5:49 p.m. — “I spend a lot of time on the graphical parts of my presentation.” — Silver
5:48 p.m. — “Everyone comes after the Times. It’s the New York Yankees basically. The less obvious downside of that is that sometimes it’s hard to be kind of casual at the Times.” Silver says that with a blog, you can be “farting around.” But at the Times you can get in more trouble for that kind of thing. People treat it as more authoritative, so it’s harder to find that voice.
5:46 p.m. — Silver’s contract at the Times comes up this summer. He signed a 3 year contract in 2010. “I’m in active discussions with the Times. It’s a great fit in a lot of ways. Jill is a perfect editor. Anything can happen in negotiation. But we’ll see. I’m pretty happy there.” — Silver
5:45 p.m. — Silver says that he wouldn’t have doubted his formula much if things didn’t occur as he predicted. Silver says that all the models converge at the end of the race.
“The fact that Obama won the election didn’t occur to me for two days after the fact.” Silver says he was so involved in the psychodrama of the election that he was “in a bubble” and the results of the elections didn’t dawn on him right away.
5:41 p.m. — “Did you get all 50 states right this time?” “Yeah.”
5:35 p.m. — There was 50% more traffic when he switched FiveThirtyEight to the Times. He said that when he gets on the front page, the peaks are a lot higher, but on the slow days, the traffic is about the same as it was before FiveThirtyEight was on the Times. On his first day at the Times, he got 500 views. After a profile in Newsweek, it went to 5,000. On election day, he got 3 million page views.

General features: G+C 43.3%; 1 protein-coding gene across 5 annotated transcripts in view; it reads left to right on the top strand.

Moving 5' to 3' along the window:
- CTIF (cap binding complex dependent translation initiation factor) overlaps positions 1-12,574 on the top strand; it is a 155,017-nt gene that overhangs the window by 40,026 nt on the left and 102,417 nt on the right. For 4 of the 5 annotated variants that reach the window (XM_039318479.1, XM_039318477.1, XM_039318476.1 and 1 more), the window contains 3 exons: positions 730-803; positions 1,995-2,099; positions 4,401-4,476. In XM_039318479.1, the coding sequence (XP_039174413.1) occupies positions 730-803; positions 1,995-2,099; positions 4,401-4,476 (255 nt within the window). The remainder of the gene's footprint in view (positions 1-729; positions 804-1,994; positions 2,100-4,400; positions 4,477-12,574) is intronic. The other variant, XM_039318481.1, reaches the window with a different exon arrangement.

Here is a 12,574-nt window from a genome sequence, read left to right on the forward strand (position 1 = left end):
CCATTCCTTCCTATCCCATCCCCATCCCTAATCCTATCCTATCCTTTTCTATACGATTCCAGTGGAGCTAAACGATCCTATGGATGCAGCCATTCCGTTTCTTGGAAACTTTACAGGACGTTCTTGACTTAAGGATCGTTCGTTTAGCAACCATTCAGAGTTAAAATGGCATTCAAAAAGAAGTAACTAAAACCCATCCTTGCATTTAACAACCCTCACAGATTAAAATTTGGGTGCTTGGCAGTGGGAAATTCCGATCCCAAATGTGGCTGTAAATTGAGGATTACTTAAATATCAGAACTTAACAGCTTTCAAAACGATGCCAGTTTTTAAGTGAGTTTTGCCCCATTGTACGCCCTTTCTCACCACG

5:31 p.m. — Silver says that he had offers from multiple places to put FiveThirtyEight, not just the New York Times.
5:28 p.m. — “When you start writing for the New York Times, you do end up being a bigger target.” — Silver
5:26 p.m. — Silver talks about the beginnings of FiveThirtyEight. He wrote under the name “Poblano” (“I always liked Mexican food.”), and wrote daily for Daily Kos, first anonymously. He went public because he wanted to capitalize on it and also potentially shift careers. He had to “out himself.”
5:23 p.m. — “I get all sorts of spam from campaigns.” — Silver
5:18 p.m. — On the development of FiveThirtyEight: Silver followed the ins and outs of the law that affected online poker in 2006. In 2007, Silver found that politics was still “stuck in the stone age and not data driven at all.”
5:17 p.m. — “I wouldn’t find it all that attractive to work for a [baseball] team, because I’d like to analyze data where you’re your own boss and you can share your conclusions with the entire public.” — Silver, on his work at Baseball Prospectus
5:11 p.m. — Question: Did your parents or friends think you were insane from leaving your consulting job?
Answer: Online, it was possible to make pretty good money for a couple of years. So that let me leave my job.
Question: So you can’t play poker online now because…
Answer: The U.S. government passed a law in 2006 that made it very hard to get money from these sites. The whole ecology/ecosystem collapsed.
5:08 p.m. — Silver explains Pecota and what made it different. Silver explains that one of the innovations was that it could “capture the range of forecasts.” It also had the “world’s best datasets.” One thing Silver tries to do is frame terms of probabilities and show the intermediate steps to get to those probabilities.
5:07 p.m. — “I went to USC, where fun goes to die.” — Silver
5:06 p.m. — “It’s a real honor to be here. It’s a Ground Zero for nerds.” — Silver
5:05 p.m. — “Standing room only! Nerds nerding out”
5:00 p.m. — Director of the Communications Forum David Thorburn introduces Nate Silver and moderator Seth Mnookin.
4:52 p.m. — The organizers just announced that we would start “promptly at 5 p.m.” Seats are filling quickly in Bartos Theater.
4:45 p.m. — Nate Silver and Seth Mnookin just arrived.
The Tech will live blog the talk here starting at 5 p.m.!